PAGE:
By: Carl Graham, CEO, Montana Policy Institute
MEA-MFT’s Eric Feaver asserts in a recent open letter to me that the state employee compensation data at MPI’s opengovmt.org website is “…flawed and distorts the reality of state employee salaries and benefits.” I think his frustration is misplaced.
While we simply presented data provided by the state and cannot independently verify whether it’s “flawed,” it’s also true that the data would be much more useful if it contained greater detail, omitted certain things, and provided more context. We’d like that, too.
MPI waited over two years, won a lawsuit, and paid the state over $1,000 to obtain the pay data used in opengovmt.org. What you see is what we got, with one caveat. The 189 Mbytes of data – equal to nearly 120,000 printed pages – provided by the state broke down pay items by earning codes, and our original intent was to present them that way. But for reasons too technical to describe in 700 words, we simply were not comfortable with the validity of that breakdown. So instead we went with the state-provided year-to-date total figure that included most benefits and other payroll costs.
Mea Culpa on us for not explaining that better. But after months of delays and unexpectedly high fees from the state, we simply felt we had done the best that we could. That being said, the best MPI can do from the outside is certainly not the best that can be done.
This point is illustrated by Mr. Feaver’s recitation of opengovmt.org’s shortcomings, with which I mostly agree. Let’s take a look.
First, he points out that year-to-year pay increases due to job changes or as a result of going from a partial year’s work to a full year’s work are not highlighted and explained as such. Yep. The data we obtained does not include hire date or job changes, only current job and whether anything was paid that year. Breaking that down further would require the state to create yet another custom report at our expense. We had to draw the line somewhere on how much we were willing to pay the state to create electronic reports from their SABHRS personnel system, and that level of detail didn’t make the budget. Why a system as comprehensive as SABHRS has to be reprogrammed at great expense to create custom reports with existing data is a different question altogether, and one we’d leave for the Department of Administration to address.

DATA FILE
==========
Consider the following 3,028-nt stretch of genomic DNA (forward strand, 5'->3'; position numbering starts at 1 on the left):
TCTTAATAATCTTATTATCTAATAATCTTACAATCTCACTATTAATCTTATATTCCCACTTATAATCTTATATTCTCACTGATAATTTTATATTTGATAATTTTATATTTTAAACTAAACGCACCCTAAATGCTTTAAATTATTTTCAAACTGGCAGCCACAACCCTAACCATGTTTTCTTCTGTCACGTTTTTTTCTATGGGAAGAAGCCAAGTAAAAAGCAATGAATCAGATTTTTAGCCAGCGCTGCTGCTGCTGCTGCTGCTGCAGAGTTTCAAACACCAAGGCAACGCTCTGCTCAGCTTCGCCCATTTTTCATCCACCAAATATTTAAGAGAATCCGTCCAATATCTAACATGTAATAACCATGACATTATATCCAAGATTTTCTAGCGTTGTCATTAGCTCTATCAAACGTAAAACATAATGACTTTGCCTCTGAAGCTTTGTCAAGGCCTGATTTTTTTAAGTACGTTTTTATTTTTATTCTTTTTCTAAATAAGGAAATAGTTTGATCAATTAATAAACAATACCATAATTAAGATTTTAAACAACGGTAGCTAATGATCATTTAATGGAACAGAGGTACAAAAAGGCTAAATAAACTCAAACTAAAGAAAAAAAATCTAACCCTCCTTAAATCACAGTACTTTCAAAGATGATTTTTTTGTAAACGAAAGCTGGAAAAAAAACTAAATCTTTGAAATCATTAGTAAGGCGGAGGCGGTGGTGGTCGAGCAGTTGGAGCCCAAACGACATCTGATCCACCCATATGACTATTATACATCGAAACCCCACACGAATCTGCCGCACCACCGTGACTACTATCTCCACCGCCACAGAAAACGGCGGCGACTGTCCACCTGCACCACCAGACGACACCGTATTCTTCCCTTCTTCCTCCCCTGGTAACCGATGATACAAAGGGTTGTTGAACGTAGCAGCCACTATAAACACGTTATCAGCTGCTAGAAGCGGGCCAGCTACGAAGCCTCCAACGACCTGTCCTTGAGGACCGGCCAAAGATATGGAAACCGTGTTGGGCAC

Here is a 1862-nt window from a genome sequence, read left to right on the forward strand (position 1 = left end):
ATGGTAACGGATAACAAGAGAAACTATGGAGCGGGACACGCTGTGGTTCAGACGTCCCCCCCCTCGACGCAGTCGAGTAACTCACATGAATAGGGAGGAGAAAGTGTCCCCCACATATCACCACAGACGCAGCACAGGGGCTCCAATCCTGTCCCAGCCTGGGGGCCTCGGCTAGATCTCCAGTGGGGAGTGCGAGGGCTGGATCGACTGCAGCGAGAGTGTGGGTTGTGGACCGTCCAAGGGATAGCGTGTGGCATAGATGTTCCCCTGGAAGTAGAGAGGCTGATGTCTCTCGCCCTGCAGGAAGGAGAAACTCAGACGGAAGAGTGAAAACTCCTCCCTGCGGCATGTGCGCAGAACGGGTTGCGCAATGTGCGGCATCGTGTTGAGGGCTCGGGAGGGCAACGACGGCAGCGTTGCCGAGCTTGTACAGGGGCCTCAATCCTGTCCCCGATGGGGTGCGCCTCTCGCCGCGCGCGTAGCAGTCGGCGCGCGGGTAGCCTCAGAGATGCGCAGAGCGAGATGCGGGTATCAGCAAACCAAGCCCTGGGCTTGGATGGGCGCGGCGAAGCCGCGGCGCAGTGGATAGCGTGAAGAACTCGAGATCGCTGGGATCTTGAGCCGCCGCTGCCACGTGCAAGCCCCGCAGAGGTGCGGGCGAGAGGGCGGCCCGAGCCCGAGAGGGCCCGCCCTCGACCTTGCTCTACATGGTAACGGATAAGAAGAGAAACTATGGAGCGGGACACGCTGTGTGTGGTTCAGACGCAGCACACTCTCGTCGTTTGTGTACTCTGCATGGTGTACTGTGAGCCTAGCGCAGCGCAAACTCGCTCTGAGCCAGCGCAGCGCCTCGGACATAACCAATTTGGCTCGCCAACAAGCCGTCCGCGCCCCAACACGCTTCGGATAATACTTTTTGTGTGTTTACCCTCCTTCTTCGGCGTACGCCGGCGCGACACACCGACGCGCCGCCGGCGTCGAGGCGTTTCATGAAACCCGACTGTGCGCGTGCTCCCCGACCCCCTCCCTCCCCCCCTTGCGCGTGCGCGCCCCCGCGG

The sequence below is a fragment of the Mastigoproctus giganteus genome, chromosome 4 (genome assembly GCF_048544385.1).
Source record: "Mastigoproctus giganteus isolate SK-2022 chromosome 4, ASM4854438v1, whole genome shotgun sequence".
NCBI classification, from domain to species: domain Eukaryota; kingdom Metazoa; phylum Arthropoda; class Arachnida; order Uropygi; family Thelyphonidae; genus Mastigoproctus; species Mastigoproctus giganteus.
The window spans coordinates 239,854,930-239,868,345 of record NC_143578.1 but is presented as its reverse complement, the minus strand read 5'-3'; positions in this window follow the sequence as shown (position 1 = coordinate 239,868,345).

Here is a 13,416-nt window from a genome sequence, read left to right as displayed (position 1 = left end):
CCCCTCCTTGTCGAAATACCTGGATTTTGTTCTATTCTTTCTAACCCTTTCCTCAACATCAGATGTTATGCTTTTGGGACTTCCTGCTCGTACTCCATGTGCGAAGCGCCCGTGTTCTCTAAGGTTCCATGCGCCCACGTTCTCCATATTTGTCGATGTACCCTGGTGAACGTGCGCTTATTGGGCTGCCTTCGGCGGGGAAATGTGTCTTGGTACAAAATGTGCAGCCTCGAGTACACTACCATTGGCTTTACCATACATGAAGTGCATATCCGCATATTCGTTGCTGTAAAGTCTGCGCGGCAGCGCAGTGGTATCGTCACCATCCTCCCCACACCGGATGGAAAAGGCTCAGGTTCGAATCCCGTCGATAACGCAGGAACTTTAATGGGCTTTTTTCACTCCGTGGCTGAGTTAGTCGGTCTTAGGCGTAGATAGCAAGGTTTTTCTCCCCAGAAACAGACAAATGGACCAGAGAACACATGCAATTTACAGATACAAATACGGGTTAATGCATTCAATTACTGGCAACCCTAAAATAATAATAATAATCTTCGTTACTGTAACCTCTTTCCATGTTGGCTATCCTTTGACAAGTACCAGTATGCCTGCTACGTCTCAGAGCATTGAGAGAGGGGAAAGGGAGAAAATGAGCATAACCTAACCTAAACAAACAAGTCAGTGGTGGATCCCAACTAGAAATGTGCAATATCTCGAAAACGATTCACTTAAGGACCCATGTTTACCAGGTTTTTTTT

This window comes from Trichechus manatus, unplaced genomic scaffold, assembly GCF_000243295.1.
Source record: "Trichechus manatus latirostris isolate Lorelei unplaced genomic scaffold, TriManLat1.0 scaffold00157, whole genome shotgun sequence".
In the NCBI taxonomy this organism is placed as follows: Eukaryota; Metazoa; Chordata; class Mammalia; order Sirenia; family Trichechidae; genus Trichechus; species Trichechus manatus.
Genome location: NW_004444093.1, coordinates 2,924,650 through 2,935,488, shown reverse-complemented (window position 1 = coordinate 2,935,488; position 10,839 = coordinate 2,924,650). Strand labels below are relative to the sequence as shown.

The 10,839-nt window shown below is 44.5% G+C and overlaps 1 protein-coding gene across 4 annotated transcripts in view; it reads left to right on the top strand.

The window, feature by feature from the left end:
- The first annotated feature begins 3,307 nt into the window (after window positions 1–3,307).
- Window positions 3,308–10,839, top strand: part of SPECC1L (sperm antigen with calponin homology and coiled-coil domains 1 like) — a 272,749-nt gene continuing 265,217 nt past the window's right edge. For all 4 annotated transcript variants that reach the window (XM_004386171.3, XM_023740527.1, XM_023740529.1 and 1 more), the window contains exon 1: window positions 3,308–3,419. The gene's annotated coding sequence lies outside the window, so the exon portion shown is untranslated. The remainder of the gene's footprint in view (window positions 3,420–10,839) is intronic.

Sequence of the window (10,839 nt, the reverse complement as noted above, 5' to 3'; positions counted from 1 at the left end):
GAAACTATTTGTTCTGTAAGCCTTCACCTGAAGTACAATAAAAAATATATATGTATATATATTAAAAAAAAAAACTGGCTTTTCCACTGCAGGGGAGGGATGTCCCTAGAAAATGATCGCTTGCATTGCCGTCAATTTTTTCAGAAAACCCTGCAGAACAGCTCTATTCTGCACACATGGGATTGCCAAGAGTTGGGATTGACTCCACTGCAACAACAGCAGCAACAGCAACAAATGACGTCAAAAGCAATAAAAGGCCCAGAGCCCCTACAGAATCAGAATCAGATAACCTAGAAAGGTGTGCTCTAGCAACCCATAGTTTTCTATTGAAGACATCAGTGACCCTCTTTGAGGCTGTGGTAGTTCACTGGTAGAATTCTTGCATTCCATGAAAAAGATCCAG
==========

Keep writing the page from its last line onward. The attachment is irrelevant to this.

Next, Mr. Feaver points out that we did not disaggregate employee reimbursements for business expenses. I agree completely that expense reimbursements are not pay and would have omitted them if it were possible without compromising other data. But since we were unable to pick and choose pay codes we were forced to aggregate it all. MPI was clear in our court case that we were not interested in reimbursements, but since the state mingled them with the full data set we could not confidently omit them.
Mr. Feaver also notes that we did not disaggregate employee benefits and severance payments. Same answer as above. We wanted to disaggregate and display individual types of pay (other than reimbursements) all along but could not confidently do it with the data set that we received. Where we erred was in not making that tradeoff clearer in the website’s overview and methodology notes.
Finally, Mr. Feaver asserts that we have an obligation to verify the data (with whom he does not say since it came from and resides at a single source: The Department of Administration), and to suspend opengovmt.org until we make the changes he requests. Well, that’s not going to happen.
What can and should happen, though, is working together as Mr. Feaver suggests to “…compel the state to create its own state employee pay site…” Getting the state to post spending online is something MPI has worked for unsuccessfully since 2008. State employee compensation would be a relatively simple place to start.
MPI and MEA-MFT working together on something like this would not only be a Disney moment with birds twittering and flowers blooming; it would also be a service to state employees and taxpayers. If the state publishes a timely, credible, and comprehensive website: one that includes information currently at opengovmt.org while addressing Mr. Feaver’s concerns, the pay portion of MPI’s site will go dark the very next day. We can pull the plug on it together.
For Immediate Release
Carl Graham is CEO of the Montana Policy Institute, a nonprofit policy research and education center based inBozeman.
He can be reached at:
67W. Kagy Blvd., Ste. B